Rationale: Stimulant medications for attention-deficit/hyperactivity disorder (ADHD) in adolescents remain controversial with respect to later development of cocaine abuse. Past research demonstrated that adolescent methylphenidate treatment increased several aspects of cocaine self-administration during adulthood using the spontaneously hypertensive rat (SHR) model of ADHD. Presently, we determined effects of the alternate stimulant medication, d-amphetamine, on cocaine self-administration. Objectives: We tested the hypothesis that adolescent d-amphetamine would not increase cocaine self-administration in adult SHR, given that d-amphetamine has a different mechanism of action than methylphenidate. Methods: A pharmacologically relevant dose of d-amphetamine (0.5 mg/kg) or vehicle was administered throughout adolescence to SHR and two control strains, Wistar-Kyoto (WKY) and Wistar (WIS). Three aspects of cocaine abuse vulnerability were assessed in adulthood after discontinuing adolescent treatments: acquisition rate and dose-related responding under fixed (FR) and progressive (PR) ratio schedules. Results: Adult SHR acquired cocaine self-administration faster and self-administered more cocaine across multiple doses compared to WKY and WIS under FR and PR schedules, indicating that SHR is a reliable animal model of comorbid ADHD and cocaine abuse. Relative to vehicle, SHR and WIS with adolescent d-amphetamine treatment self-administered less cocaine upon reaching acquisition criteria, and WIS additionally acquired cocaine self-administration more slowly and had downward shifts in FR and PR cocaine dose-response curves. WKY with adolescent d-amphetamine treatment acquired cocaine self-administration more quickly relative to vehicle. Conclusions: In contrast to methylphenidate, adolescent d-amphetamine did not augment cocaine self-administration in SHR. Adolescent d-amphetamine treatment actually protected against cocaine abuse vulnerability in adult SHR and WIS.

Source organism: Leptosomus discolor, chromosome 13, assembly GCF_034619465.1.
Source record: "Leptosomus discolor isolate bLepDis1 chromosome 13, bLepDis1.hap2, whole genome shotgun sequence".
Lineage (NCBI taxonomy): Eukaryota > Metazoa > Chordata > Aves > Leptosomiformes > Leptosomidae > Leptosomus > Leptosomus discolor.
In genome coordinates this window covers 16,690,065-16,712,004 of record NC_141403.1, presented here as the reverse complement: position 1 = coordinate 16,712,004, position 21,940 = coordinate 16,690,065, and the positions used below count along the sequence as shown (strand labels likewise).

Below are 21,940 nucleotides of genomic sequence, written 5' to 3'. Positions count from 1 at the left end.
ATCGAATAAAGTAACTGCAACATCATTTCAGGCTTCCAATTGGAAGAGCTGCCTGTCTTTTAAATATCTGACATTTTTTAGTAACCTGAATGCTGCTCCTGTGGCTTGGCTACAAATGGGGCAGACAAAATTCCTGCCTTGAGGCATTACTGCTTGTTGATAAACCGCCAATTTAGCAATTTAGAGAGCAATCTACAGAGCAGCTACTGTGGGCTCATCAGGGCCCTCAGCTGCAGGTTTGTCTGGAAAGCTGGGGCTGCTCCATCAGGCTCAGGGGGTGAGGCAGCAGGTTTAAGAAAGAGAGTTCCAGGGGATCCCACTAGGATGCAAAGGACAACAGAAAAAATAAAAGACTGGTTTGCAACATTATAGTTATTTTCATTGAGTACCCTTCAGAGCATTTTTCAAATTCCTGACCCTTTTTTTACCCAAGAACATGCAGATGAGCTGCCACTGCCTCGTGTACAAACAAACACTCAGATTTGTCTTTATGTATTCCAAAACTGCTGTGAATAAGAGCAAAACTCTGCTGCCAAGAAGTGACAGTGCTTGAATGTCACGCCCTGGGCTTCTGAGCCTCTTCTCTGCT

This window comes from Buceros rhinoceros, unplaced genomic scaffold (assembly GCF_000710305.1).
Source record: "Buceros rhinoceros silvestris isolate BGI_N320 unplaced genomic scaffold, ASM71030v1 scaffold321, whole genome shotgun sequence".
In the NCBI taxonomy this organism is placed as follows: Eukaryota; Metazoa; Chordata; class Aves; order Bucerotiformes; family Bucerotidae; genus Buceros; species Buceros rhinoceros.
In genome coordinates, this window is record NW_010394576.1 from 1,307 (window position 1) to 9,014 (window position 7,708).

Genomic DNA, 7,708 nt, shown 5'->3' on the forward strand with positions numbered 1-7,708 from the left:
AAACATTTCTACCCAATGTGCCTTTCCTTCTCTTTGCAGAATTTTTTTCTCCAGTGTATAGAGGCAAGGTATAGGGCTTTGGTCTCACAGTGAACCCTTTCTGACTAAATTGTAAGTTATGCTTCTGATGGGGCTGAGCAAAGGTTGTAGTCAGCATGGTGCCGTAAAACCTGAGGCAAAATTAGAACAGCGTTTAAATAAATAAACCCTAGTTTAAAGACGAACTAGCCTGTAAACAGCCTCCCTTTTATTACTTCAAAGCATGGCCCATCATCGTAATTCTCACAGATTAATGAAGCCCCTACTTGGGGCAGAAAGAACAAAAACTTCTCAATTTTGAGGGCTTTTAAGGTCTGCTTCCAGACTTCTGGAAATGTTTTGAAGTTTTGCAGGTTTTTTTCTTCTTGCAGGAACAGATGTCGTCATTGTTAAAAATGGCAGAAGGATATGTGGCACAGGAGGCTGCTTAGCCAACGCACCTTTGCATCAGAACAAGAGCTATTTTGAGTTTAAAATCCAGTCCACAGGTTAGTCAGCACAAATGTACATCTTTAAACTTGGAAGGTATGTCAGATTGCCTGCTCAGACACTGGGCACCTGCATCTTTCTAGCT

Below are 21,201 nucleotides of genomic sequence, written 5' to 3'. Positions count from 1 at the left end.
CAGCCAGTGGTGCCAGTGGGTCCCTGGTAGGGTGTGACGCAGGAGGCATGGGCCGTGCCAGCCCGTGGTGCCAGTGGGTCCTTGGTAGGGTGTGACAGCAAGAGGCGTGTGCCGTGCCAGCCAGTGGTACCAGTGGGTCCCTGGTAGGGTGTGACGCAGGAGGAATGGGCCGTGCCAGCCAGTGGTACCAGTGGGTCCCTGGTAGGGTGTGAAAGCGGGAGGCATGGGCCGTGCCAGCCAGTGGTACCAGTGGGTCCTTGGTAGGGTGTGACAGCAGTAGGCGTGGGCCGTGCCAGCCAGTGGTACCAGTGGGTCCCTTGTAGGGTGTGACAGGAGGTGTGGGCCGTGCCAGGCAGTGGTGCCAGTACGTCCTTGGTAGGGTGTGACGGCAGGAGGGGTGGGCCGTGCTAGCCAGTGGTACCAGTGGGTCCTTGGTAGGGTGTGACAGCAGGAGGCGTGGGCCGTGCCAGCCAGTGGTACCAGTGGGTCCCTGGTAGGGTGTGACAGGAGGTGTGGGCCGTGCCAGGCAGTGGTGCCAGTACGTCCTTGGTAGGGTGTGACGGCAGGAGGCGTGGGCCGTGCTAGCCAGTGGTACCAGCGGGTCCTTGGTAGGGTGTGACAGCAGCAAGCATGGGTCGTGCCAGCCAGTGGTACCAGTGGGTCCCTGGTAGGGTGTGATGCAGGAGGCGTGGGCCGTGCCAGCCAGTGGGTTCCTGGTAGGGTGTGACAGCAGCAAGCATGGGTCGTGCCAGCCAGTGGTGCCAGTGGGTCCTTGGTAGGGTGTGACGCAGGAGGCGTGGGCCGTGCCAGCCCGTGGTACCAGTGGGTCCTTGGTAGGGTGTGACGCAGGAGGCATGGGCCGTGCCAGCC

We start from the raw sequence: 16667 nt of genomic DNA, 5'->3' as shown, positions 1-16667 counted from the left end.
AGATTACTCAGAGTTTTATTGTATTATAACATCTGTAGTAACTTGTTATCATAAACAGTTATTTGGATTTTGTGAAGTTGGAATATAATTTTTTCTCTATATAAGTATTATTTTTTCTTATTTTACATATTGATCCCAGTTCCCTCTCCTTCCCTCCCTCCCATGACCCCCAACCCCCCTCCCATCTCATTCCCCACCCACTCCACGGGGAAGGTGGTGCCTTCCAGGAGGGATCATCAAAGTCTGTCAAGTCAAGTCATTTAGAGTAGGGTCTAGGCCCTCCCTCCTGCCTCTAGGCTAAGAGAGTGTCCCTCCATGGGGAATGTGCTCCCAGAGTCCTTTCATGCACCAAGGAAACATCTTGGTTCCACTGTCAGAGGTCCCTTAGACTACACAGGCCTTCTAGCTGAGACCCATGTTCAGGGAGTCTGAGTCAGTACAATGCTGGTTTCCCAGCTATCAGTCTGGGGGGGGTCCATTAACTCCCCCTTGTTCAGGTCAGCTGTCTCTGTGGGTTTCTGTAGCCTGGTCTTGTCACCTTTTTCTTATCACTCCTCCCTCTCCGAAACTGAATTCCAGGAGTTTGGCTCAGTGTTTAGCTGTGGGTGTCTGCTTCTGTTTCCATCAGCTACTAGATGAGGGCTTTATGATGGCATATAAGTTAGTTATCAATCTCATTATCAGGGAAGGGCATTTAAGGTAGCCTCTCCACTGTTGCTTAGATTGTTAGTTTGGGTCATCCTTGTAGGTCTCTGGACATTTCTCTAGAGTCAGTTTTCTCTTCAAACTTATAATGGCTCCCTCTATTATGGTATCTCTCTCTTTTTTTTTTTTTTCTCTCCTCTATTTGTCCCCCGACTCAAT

|Number of pages
|Published - Dec 1 2016
Bibliographical noteFunding Information:
National Institutes of Health grant DA011716 and the Clara Mayo Memorial Fellowship at Boston University.
© 2016, Springer-Verlag Berlin Heidelberg.
- Attention deficit/hyperactivity disorder
- Cocaine self-administration
- Spontaneously hypertensive rat
ASJC Scopus subject areas